Screening breast cancer patients for the prolactin receptor could improve the prognosis for patients and may help them avoid unnecessary and invasive treatments, say researchers.
Using a database of 580 women with triple negative breast cancer (TNBC), the researchers found that survival was prolonged in patients who expressed the prolactin receptor and that the prolactin hormone was able to reduce the aggressive behavior of cancerous cells. It does so by decreasing their ability to divide and form new tumors. The research appears in the journal Scientific Reports.
TNBC refers to a tumor that is estrogen receptor-negative, progesterone receptor-negative, and HER2-negative. “TNBC is the most aggressive type of breast cancer and it is very difficult to treat,” explains Suhad Ali, a researcher from the Cancer Research Program at the Research Institute of the McGill University Health Centre and lead author of the study.
ValueWalk's Raul Panganiban interviews Kirk Du Plessis, Founder and CEO of Option Alpha, and discuss Option Alpha and his general approach to investing. Q1 2021 hedge fund letters, conferences and more The following is a computer generated transcript and may contain some errors. Interview with Option Alpha's Kirk Du Plessis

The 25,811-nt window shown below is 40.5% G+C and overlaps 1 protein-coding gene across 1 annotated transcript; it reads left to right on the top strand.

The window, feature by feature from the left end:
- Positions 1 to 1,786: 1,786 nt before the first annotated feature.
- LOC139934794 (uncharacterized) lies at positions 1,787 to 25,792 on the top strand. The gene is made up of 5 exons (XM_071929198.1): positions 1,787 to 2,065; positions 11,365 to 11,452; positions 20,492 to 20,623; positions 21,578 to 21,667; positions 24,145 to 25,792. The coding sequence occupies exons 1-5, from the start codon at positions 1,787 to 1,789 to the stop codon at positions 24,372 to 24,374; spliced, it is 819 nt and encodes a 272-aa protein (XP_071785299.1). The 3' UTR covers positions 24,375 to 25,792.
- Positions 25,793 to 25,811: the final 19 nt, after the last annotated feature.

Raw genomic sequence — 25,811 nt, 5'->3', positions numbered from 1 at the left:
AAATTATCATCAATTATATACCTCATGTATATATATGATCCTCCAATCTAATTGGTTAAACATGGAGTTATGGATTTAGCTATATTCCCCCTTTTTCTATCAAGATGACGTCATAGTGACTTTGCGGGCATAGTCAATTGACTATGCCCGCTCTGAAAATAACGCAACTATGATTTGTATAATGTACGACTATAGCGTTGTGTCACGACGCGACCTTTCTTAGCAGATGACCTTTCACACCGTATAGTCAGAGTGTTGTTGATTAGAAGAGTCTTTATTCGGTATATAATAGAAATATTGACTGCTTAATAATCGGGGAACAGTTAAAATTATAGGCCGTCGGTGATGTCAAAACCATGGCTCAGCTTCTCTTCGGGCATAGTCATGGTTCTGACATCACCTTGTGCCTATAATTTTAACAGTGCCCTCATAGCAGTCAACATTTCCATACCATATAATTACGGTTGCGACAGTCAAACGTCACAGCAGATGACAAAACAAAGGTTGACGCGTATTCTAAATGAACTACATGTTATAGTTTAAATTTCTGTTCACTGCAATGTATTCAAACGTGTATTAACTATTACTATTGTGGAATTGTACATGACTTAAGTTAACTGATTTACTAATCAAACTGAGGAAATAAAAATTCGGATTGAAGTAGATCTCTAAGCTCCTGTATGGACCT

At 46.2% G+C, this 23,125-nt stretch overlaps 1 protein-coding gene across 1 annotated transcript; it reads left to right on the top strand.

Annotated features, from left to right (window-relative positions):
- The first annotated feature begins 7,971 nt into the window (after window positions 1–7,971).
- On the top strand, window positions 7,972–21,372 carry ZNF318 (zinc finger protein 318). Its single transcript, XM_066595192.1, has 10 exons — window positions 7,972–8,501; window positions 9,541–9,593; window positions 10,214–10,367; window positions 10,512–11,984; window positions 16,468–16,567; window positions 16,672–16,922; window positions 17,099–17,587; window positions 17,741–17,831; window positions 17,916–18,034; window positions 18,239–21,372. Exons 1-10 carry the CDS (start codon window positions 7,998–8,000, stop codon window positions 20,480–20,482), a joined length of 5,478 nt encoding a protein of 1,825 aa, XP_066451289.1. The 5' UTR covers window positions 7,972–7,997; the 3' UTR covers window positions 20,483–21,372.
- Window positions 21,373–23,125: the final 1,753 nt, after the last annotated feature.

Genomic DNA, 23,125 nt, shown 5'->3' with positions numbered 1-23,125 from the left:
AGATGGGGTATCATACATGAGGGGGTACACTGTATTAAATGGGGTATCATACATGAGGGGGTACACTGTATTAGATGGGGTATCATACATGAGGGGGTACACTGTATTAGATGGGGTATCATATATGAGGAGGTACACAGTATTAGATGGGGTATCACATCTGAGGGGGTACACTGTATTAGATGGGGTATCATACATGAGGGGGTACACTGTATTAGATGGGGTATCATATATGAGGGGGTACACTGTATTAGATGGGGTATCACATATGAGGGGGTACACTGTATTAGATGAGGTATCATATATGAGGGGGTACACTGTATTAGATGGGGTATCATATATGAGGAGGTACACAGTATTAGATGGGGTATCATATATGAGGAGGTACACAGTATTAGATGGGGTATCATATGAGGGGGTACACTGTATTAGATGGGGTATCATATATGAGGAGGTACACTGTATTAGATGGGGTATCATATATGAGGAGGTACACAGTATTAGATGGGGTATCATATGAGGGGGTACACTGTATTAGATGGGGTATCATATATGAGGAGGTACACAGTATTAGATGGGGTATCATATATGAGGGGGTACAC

“While prognosis and treatment options for breast cancer patients as a whole have improved in recent decades, this is not true for women who develop TNBC—they still have limited options for targeted treatment strategies, often require invasive chemotherapy and have a poor prognosis.”
The reason for this is that TNBC cancers are diverse and do not behave in the same manner in all patients, something that researchers have not fully understood. Ali’s team may have found the key to unlock this mystery.
They discovered that women with tumors that express the prolactin receptor had a less aggressive breast cancer and a far better prognosis. Furthermore, in a preclinical animal model, they determined that if the prolactin receptor was not present, the tumor cells were not just more aggressive, but also proliferative and invasive compared with the ones that express the prolactin receptor.
The results suggest that screening for the prolactin receptor could indicate which patients might benefit from prolactin treatment as a single agent, or in combination with less aggressive chemotherapy,” explains Ali. “We think this could be a revolutionary path to developing new treatments for breast cancer.”
The role of prolactin in breast cancer is not fully characterized and still controversial. Better understanding of its role in cancer could directly impact doctor advice to patients with high risk of developing cancer to practice breastfeeding as a protective measure. These findings are consistent with past studies suggesting that prolactin has a suppressing effect on breast cancer.
“Our research supports that breastfeeding is not only beneficial for infants but also for the mothers. Since breastfeeding is a natural way to produce prolactin in high levels, breastfeeding would actually reduce a woman’s risk of developing breast cancer,” says Ali.
Source: McGill University
Original Study DOI: 10.1038/srep30934
Article by Cynthia Lee-McGill